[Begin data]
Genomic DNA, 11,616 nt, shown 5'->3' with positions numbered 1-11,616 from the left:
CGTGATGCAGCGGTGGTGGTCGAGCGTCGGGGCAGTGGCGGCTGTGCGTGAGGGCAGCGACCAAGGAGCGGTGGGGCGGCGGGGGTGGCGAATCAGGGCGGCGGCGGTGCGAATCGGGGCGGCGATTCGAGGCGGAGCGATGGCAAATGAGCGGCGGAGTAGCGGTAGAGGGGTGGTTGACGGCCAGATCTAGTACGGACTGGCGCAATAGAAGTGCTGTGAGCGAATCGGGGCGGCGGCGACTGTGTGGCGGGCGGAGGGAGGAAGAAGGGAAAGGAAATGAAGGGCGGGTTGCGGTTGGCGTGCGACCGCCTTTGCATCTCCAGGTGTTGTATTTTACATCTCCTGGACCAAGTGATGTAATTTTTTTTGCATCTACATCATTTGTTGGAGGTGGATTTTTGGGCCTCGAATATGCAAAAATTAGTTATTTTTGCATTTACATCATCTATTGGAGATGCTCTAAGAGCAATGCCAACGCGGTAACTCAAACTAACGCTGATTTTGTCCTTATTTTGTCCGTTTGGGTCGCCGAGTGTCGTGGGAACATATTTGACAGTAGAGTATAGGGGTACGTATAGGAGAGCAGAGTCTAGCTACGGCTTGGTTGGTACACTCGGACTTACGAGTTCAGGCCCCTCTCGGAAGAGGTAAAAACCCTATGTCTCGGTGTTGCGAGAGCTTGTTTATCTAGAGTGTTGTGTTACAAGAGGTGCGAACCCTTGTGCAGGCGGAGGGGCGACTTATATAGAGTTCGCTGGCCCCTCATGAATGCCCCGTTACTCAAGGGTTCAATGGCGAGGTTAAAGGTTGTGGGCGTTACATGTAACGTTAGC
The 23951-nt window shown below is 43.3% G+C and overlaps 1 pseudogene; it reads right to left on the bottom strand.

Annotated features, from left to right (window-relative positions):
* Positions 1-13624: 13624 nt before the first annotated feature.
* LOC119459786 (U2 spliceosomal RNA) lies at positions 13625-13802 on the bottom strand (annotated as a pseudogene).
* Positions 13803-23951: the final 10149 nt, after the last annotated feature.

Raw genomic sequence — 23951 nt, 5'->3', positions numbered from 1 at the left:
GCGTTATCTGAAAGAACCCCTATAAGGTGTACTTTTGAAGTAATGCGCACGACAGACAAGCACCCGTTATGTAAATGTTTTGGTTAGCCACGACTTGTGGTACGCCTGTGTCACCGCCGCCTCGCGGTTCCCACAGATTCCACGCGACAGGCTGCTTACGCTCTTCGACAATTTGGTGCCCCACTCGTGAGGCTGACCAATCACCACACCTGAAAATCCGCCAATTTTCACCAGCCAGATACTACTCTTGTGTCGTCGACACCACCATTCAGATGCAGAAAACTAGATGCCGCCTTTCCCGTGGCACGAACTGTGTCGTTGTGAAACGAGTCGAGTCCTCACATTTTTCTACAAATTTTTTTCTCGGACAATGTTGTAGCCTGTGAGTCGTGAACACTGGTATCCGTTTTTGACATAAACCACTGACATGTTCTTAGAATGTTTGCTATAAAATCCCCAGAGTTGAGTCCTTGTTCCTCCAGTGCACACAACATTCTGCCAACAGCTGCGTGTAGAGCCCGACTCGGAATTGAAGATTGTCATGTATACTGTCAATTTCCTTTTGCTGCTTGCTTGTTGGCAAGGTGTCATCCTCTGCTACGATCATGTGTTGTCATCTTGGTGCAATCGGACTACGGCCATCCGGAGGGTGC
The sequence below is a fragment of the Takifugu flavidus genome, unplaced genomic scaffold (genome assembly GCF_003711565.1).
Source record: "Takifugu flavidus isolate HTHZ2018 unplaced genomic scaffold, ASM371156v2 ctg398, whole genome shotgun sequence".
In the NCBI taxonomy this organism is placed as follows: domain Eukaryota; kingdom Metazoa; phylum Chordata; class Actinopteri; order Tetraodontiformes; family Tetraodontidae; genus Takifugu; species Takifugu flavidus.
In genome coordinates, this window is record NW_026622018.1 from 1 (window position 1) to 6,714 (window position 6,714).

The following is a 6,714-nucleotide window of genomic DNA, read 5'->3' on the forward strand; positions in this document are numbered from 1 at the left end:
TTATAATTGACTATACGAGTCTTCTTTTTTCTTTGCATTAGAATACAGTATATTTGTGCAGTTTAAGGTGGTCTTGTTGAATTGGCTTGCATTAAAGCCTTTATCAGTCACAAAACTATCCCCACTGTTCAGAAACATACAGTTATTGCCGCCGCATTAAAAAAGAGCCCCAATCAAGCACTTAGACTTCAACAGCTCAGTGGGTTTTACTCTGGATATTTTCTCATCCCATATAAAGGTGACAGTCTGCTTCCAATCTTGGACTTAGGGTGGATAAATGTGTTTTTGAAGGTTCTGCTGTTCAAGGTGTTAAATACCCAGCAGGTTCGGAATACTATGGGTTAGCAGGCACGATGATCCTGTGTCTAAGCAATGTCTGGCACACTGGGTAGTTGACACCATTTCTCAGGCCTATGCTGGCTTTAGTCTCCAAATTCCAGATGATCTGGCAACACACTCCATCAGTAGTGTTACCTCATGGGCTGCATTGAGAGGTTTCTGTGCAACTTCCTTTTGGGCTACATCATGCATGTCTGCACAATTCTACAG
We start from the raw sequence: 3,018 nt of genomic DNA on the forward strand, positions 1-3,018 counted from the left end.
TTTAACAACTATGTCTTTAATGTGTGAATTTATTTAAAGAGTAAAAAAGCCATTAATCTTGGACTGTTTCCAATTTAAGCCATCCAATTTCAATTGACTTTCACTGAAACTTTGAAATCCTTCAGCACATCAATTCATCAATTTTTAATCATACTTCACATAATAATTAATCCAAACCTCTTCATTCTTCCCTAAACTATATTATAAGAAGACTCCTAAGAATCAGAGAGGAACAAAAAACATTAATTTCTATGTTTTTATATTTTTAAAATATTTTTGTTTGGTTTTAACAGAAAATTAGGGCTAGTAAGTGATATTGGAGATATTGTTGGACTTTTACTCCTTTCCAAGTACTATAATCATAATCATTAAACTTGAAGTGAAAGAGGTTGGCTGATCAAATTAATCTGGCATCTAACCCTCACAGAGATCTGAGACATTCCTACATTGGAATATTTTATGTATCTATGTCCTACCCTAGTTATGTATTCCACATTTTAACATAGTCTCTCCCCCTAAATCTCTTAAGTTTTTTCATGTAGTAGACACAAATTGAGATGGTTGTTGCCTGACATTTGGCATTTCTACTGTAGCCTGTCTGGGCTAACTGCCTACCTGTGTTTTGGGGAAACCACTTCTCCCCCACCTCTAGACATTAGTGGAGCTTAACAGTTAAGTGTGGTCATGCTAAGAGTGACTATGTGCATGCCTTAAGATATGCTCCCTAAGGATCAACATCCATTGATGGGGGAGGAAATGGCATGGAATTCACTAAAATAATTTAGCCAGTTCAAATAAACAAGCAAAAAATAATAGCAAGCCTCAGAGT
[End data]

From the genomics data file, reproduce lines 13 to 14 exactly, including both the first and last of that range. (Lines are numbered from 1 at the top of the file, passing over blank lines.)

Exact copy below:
In genome coordinates, this window is record NW_026622018.1 from 1 (window position 1) to 6,714 (window position 6,714).

The following is a 6,714-nucleotide window of genomic DNA, read 5'->3' on the forward strand; positions in this document are numbered from 1 at the left end: